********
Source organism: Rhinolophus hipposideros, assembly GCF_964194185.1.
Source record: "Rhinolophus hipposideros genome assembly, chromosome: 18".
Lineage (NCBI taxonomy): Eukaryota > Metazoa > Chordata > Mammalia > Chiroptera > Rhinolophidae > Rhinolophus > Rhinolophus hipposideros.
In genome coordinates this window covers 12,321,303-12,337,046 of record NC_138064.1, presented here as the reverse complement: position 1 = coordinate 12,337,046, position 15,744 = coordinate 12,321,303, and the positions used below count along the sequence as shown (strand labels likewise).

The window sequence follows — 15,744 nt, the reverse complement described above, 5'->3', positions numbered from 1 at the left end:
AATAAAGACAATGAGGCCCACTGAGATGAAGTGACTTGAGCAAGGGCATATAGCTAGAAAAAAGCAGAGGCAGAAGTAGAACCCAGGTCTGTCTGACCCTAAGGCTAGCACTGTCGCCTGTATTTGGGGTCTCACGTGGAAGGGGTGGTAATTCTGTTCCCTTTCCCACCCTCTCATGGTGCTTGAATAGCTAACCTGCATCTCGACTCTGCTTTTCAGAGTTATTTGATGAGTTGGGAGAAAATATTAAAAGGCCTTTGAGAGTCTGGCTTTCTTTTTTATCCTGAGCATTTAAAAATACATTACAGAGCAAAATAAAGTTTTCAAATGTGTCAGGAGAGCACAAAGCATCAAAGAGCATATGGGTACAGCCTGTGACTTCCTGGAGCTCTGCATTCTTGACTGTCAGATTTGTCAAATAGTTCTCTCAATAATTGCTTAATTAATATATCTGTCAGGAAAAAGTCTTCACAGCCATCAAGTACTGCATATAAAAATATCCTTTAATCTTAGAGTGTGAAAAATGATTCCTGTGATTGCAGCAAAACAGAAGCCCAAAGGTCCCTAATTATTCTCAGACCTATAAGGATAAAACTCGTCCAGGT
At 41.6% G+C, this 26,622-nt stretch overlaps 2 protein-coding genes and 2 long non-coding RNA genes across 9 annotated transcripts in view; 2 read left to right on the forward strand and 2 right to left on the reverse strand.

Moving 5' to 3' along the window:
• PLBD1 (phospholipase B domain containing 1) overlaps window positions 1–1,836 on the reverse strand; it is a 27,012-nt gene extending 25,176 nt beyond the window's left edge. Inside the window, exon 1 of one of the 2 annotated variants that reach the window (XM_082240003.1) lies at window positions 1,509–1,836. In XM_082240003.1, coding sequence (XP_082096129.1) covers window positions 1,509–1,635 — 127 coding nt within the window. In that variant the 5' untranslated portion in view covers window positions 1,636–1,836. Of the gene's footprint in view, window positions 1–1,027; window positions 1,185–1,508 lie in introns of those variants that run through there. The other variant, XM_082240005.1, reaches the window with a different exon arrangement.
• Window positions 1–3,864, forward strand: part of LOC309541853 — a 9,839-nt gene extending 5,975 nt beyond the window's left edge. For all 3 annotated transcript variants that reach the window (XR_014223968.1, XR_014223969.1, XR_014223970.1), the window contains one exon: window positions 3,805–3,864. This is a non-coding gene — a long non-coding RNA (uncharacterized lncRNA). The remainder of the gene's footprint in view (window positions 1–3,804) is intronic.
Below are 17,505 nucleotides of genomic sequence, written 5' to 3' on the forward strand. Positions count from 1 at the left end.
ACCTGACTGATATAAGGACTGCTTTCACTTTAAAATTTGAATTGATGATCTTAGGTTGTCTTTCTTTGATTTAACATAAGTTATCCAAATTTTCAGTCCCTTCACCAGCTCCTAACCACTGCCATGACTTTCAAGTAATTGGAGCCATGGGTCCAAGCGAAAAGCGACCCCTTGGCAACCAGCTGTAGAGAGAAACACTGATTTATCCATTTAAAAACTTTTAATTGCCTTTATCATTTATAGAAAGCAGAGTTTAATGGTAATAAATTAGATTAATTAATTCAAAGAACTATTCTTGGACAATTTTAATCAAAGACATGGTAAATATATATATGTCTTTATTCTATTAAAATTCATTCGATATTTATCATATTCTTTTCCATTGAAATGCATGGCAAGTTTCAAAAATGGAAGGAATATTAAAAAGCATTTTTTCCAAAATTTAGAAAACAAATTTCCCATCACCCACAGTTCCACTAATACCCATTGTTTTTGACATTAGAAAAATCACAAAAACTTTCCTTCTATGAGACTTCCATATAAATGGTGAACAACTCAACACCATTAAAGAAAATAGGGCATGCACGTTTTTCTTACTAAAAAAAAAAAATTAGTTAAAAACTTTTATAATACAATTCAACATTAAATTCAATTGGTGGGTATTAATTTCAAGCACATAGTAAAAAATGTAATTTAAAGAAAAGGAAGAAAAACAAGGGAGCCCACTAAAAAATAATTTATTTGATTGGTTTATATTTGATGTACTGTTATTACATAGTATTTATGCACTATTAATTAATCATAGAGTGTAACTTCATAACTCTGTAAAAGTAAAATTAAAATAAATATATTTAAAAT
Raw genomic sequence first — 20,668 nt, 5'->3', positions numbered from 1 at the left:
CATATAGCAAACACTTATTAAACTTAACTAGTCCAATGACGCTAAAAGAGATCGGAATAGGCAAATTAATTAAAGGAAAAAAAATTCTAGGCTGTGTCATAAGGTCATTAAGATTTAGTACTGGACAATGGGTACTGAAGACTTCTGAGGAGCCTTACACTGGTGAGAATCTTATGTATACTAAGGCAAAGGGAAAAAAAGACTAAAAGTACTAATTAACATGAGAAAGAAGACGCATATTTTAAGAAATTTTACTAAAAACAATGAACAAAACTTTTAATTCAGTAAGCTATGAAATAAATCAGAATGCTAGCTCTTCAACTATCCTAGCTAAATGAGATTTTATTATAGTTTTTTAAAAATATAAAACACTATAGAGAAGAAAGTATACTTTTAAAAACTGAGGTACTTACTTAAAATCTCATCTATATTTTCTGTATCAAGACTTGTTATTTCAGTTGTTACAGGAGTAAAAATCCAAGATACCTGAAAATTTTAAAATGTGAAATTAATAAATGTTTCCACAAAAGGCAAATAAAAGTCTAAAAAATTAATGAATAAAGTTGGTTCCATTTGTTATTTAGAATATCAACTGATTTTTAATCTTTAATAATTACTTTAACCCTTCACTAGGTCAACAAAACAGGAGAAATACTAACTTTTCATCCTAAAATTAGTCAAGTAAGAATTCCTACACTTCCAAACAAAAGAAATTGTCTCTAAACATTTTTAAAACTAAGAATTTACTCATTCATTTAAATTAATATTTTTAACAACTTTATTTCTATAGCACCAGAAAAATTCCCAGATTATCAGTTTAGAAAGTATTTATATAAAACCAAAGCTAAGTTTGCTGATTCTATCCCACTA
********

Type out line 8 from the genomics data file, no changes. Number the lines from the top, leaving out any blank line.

Moving 5' to 3' along the window: